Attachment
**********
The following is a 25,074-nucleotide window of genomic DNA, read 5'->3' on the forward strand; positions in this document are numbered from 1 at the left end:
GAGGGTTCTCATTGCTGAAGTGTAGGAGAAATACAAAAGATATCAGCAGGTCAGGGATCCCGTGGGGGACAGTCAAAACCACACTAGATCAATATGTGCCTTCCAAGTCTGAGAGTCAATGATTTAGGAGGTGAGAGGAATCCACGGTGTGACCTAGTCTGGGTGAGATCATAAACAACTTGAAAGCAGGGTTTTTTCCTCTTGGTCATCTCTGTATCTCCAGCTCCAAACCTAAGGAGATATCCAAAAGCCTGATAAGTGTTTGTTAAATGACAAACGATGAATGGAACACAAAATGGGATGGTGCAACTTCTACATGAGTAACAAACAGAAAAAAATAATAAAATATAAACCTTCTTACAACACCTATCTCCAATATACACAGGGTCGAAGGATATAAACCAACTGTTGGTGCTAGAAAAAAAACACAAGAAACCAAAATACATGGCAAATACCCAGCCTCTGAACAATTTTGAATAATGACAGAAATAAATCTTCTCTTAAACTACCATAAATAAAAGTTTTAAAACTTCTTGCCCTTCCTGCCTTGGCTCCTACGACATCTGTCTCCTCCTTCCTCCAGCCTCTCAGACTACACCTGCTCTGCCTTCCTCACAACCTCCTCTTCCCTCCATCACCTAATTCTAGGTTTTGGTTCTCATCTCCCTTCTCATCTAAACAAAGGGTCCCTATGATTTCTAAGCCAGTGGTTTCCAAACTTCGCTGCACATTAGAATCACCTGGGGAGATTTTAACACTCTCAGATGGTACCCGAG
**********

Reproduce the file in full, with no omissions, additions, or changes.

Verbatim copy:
The following is a 25,074-nucleotide window of genomic DNA, read 5'->3' on the forward strand; positions in this document are numbered from 1 at the left end:
GAGGGTTCTCATTGCTGAAGTGTAGGAGAAATACAAAAGATATCAGCAGGTCAGGGATCCCGTGGGGGACAGTCAAAACCACACTAGATCAATATGTGCCTTCCAAGTCTGAGAGTCAATGATTTAGGAGGTGAGAGGAATCCACGGTGTGACCTAGTCTGGGTGAGATCATAAACAACTTGAAAGCAGGGTTTTTTCCTCTTGGTCATCTCTGTATCTCCAGCTCCAAACCTAAGGAGATATCCAAAAGCCTGATAAGTGTTTGTTAAATGACAAACGATGAATGGAACACAAAATGGGATGGTGCAACTTCTACATGAGTAACAAACAGAAAAAAATAATAAAATATAAACCTTCTTACAACACCTATCTCCAATATACACAGGGTCGAAGGATATAAACCAACTGTTGGTGCTAGAAAAAAAACACAAGAAACCAAAATACATGGCAAATACCCAGCCTCTGAACAATTTTGAATAATGACAGAAATAAATCTTCTCTTAAACTACCATAAATAAAAGTTTTAAAACTTCTTGCCCTTCCTGCCTTGGCTCCTACGACATCTGTCTCCTCCTTCCTCCAGCCTCTCAGACTACACCTGCTCTGCCTTCCTCACAACCTCCTCTTCCCTCCATCACCTAATTCTAGGTTTTGGTTCTCATCTCCCTTCTCATCTAAACAAAGGGTCCCTATGATTTCTAAGCCAGTGGTTTCCAAACTTCGCTGCACATTAGAATCACCTGGGGAGATTTTAACACTCTCAGATGGTACCCGAG